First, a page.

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Beef or dairy, consumers care about calf care

March 6, 2023

By Beverly Hampton Pfifer, Director, FARM Animal Care.Beverly Hampton Phifer Headshot

Increasingly, dairy herds are being built with beef in mind. While that changes supply chains, it doesn’t change the need for quality calf care.

To that end, there’s a paradigm shift taking place on U.S. dairy farms. The National Association of Animal Breeders (NAAB) reports that since 2016, U.S. dairy semen sales dropped by 5.3 million units to settle at 17.1 million units. On the flip side, beef semen sales climbed from 2016’s 2.5 million units to reach 8.7 million units in 2021. That’s a 6.2 million-unit shift in a six-year window.

Due to the beef sector’s use of natural insemination and the fact that national dairy herd numbers have remained relatively steady over the past decade, it’s largely assumed that up to 5 million dairy-influenced animals are now entering the beef supply chain annually, though publicly available data related to beef processing by breed is limited.

That’s just the start of the shift in the dairy-beef narrative. A growing number of farm and ranch operations are being used solely for rearing of these crossbred animals, in addition to off-site calf rearing for dairy replacement heifers, creating an entirely new sector of animal production.

Over the years, we have learned that where there is supply chain traceability, dairy and beef customers expect risk mitigation through quality assurance programs. And while the National Dairy Farmers Assuring Responsible Management (FARM) Program framework is structured for farms with lactating dairy animals, the program recognizes the role of this new calf-rearing sector within the greater dairy and beef supply — and the need for the same quality assurance. Ensuring exceptional management and care of calves — regardless of their genetics — is critical to the future of the U.S. dairy industry.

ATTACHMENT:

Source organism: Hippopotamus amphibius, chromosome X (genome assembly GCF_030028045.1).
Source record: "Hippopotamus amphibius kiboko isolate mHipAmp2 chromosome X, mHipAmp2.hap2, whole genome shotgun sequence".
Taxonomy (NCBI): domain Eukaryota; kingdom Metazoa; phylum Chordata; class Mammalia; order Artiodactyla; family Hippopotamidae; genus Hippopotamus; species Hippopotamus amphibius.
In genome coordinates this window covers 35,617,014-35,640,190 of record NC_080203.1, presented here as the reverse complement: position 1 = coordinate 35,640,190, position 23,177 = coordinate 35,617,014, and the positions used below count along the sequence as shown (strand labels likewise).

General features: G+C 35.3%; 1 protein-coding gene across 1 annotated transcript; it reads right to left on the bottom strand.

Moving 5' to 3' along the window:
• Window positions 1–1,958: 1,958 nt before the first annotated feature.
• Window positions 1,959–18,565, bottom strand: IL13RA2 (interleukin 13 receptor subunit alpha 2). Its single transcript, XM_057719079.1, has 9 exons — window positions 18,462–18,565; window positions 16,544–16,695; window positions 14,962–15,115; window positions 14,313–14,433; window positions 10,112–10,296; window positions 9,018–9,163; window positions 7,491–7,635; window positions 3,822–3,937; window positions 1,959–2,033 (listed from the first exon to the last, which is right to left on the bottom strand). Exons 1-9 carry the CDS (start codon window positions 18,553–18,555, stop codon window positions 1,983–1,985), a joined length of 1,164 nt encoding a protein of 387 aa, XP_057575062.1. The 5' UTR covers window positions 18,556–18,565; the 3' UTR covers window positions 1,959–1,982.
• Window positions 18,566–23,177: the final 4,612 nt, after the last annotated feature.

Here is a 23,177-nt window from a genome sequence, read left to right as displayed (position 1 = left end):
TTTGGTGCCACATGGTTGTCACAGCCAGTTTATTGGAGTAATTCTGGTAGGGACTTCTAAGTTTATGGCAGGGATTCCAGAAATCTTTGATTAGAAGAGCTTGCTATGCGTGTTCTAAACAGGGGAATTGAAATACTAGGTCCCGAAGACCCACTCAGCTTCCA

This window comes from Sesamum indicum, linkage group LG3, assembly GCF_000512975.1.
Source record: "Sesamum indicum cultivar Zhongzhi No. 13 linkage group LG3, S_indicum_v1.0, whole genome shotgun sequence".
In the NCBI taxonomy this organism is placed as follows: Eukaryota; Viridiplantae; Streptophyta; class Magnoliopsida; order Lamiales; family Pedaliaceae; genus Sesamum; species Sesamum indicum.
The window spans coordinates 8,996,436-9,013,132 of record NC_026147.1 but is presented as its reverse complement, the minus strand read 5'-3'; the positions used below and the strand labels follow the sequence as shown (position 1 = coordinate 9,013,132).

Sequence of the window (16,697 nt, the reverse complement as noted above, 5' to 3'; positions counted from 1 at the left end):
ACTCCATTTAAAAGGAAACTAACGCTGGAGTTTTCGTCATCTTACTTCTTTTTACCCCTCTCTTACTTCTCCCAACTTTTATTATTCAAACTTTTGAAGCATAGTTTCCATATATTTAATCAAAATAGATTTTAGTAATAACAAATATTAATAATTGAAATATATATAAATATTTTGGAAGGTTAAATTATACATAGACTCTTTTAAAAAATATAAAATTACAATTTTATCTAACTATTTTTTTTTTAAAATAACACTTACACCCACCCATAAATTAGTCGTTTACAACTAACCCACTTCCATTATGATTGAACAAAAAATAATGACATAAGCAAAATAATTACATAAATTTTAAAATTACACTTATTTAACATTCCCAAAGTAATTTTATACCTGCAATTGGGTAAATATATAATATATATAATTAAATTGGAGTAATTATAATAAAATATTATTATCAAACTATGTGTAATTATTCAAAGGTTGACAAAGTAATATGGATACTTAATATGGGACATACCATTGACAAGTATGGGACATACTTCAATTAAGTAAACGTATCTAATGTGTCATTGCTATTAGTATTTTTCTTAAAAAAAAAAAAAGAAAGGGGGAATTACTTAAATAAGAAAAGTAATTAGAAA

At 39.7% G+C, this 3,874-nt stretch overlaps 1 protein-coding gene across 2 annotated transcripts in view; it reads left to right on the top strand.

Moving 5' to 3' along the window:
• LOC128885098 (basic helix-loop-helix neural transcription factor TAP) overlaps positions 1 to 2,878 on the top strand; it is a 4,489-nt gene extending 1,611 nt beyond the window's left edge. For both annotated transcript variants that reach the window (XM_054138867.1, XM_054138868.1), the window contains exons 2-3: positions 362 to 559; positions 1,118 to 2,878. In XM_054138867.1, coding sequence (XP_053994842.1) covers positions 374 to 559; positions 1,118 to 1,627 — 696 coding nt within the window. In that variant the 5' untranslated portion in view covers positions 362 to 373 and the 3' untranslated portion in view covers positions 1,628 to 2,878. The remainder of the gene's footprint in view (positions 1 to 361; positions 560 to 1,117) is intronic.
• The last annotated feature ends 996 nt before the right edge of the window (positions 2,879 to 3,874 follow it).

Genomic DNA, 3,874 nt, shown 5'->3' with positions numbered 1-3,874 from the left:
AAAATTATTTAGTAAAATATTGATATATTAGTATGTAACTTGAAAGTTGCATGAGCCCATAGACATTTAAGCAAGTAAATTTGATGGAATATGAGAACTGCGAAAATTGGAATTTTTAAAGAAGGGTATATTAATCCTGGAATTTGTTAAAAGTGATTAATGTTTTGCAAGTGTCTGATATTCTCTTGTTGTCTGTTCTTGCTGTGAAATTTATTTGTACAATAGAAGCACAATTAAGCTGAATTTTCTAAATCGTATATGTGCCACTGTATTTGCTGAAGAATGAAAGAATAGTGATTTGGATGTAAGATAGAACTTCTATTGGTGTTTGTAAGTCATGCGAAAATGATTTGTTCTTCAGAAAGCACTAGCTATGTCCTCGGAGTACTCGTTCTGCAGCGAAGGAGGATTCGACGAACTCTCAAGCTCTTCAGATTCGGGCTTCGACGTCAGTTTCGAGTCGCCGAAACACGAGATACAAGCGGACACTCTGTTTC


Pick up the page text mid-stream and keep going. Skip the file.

Establishing a framework that’s useful to farmers and ranchers while providing assurances to both dairy and beef supply chains isn’t easy. The Calf Care & Quality Assurance Program (CCQA) is a joint effort led by the FARM Program and National Beef Quality Assurance Program with support from the Dairy Calf and Heifer Association and Veal Quality Assurance. With input from a technical task force of calf producers, veterinarians, and academics, CCQA maintains a unified set of standards, provides training resources for employees, and through an audit tool coming later this year, also provides quality assurance to the dairy and beef supply chain.

CCQA largely formalizes the existing standard of care for calves already occurring on farms and ranches across the United States. This ranges from calf health priorities to animal handling and stockmanship best practices to management and care practices. For dairy farms already participating in the FARM program, the CCQA caretaker course provides continuing education for calf care and earns the farms a CCQA/FARM equivalency certification. Employee training and continuing education are key components of quality animal care. Some best practices from each of the main CCQA categories are:

  • Calf Health: Veterinarian-Client-Patient Relationship

Veterinarians are key assets on successful calf-rearing operations. In addition to helping establish and maintain a health management plan and advising medical cases, veterinarians can serve as a training resource and assist in determining gaps in management or protocol drift.

  • Animal handling, stockmanship, and training

Handling and facility design should prioritize low stress handling techniques. This is not only important for reducing calf stress, but it can also improve safety for staff. A zero-tolerance policy for unacceptable handling must be in place, and best practice for all management practices should be reinforced through training of those with animal care responsibilities.

  • Management and care

It is recommended that calves be provided with a high-quality colostrum measuring 10% of the calf’s body weight within six hours of birth. Additionally, calves fed 20% of their birth weight, or at least eight quarts of milk daily, are shown to have high levels of gain and increased immune system function. Young calves should be provided access to fresh drinking water and palatable grain.

Calf housing should be designed to protect animals from weather conditions. This includes a sufficient quantity of dry bedding, ventilation, and lighting with consideration given to allowing calves to have the opportunity for visual contact with other calves.

For the complete list of CCQA standards and priorities, check out the CCQA Reference Manual. Dairy farms and calf raising facilities curious about program participation, CCQA caretaker training, protocol templates, or other resources should visit the FARM Program Resource Library or the CCQA website.

This column originally appeared in Hoard’s Dairyman Intel on March 6, 2023.